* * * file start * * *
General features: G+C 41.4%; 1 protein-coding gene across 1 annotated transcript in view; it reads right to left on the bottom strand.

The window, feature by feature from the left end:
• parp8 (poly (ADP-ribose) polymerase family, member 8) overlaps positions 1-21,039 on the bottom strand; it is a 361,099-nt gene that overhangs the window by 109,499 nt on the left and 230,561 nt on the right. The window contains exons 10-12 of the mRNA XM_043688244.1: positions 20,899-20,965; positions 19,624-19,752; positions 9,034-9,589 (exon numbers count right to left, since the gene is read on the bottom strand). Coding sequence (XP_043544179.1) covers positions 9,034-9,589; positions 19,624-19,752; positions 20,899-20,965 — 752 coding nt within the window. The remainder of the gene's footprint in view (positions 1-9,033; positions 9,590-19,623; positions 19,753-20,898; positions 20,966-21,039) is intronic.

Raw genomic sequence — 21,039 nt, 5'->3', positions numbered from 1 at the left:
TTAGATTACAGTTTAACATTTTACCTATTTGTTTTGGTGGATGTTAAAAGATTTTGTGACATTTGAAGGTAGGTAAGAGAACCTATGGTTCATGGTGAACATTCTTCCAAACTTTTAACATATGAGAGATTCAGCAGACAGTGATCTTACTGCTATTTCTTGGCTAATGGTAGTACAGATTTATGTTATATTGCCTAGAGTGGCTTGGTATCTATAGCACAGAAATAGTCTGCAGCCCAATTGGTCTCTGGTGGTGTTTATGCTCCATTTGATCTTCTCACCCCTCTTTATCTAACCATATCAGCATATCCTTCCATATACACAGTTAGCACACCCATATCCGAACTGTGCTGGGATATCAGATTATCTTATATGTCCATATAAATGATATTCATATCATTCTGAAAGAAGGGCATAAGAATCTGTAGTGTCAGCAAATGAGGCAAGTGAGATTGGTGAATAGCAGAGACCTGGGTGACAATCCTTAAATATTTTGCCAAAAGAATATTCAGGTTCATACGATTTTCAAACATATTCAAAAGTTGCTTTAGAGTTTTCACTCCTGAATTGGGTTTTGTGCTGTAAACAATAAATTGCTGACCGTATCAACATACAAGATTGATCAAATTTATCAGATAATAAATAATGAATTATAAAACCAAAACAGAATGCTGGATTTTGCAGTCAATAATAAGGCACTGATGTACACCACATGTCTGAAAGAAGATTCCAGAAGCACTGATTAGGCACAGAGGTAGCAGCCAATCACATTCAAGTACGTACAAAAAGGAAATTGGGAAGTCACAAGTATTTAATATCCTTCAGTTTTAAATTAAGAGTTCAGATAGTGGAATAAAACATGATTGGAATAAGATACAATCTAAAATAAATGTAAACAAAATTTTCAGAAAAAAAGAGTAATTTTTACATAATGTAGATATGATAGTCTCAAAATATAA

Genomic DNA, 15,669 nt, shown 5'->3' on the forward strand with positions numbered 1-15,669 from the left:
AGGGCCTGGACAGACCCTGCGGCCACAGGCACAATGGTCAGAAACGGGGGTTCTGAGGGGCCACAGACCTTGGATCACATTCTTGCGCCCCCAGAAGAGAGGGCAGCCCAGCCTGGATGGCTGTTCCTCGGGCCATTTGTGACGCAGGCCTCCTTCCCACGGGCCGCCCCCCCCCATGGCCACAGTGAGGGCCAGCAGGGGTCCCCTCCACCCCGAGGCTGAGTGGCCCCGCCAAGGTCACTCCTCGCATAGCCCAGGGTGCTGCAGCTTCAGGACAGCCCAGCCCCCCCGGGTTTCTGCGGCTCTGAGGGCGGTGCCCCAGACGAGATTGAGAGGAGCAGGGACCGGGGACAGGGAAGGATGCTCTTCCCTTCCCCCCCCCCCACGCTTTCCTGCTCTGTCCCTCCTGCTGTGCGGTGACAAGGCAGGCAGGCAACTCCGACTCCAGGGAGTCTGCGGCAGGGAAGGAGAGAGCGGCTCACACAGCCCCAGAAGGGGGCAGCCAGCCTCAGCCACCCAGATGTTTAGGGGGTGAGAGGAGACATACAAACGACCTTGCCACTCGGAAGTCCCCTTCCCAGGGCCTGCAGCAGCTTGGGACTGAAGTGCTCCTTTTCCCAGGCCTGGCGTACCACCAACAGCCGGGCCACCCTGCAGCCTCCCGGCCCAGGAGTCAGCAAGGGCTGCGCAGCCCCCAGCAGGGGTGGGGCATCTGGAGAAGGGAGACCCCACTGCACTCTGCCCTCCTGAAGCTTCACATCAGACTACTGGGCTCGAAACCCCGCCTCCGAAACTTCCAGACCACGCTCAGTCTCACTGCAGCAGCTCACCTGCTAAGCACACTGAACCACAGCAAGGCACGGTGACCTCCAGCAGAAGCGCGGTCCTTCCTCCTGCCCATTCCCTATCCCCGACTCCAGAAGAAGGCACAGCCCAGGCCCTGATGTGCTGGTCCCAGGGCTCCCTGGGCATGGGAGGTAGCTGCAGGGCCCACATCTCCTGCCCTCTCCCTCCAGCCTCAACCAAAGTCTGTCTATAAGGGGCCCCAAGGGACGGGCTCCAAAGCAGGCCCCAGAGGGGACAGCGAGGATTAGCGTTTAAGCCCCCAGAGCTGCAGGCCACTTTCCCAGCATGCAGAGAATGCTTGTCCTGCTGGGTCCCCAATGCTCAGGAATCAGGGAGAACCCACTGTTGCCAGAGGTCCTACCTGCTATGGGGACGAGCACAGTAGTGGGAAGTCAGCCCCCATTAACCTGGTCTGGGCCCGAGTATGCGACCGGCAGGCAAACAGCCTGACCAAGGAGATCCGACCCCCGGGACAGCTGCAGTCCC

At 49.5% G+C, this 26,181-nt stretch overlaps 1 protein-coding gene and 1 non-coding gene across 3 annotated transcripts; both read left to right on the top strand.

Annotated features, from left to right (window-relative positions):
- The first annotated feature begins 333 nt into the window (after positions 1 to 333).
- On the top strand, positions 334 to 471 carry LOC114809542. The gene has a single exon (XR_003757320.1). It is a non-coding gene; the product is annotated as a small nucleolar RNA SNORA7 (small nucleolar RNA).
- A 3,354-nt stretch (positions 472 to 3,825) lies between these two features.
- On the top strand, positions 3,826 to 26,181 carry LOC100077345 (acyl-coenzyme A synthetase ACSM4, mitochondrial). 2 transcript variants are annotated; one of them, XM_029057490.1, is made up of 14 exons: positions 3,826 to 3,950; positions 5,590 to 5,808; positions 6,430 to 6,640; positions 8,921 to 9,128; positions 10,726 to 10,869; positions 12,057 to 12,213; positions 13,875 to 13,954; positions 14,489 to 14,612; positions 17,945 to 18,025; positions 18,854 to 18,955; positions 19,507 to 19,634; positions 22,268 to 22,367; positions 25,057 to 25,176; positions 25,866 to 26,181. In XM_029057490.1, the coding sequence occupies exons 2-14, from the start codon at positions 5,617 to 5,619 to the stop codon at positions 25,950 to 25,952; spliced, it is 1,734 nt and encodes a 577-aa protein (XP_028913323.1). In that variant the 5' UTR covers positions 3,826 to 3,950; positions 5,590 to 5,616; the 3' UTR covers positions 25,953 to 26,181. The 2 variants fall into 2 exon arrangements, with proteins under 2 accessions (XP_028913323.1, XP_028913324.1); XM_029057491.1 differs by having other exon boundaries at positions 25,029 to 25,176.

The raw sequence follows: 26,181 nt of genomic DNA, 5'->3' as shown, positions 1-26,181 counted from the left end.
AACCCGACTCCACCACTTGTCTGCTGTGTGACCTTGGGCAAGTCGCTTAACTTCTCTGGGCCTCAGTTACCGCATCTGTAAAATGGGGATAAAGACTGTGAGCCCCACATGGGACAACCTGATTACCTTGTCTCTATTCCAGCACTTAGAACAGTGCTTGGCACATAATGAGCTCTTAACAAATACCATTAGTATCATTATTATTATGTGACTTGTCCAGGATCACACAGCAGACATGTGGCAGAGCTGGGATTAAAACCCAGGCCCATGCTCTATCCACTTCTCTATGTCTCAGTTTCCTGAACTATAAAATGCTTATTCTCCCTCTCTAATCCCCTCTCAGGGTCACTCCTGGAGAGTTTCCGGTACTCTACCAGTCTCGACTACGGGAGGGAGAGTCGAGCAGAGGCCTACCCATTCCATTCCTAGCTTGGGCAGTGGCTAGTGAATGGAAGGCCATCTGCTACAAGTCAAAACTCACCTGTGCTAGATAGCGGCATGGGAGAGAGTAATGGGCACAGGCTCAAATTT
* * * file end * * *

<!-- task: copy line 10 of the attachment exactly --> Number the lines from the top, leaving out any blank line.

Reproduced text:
- The first annotated feature begins 333 nt into the window (after positions 1 to 333).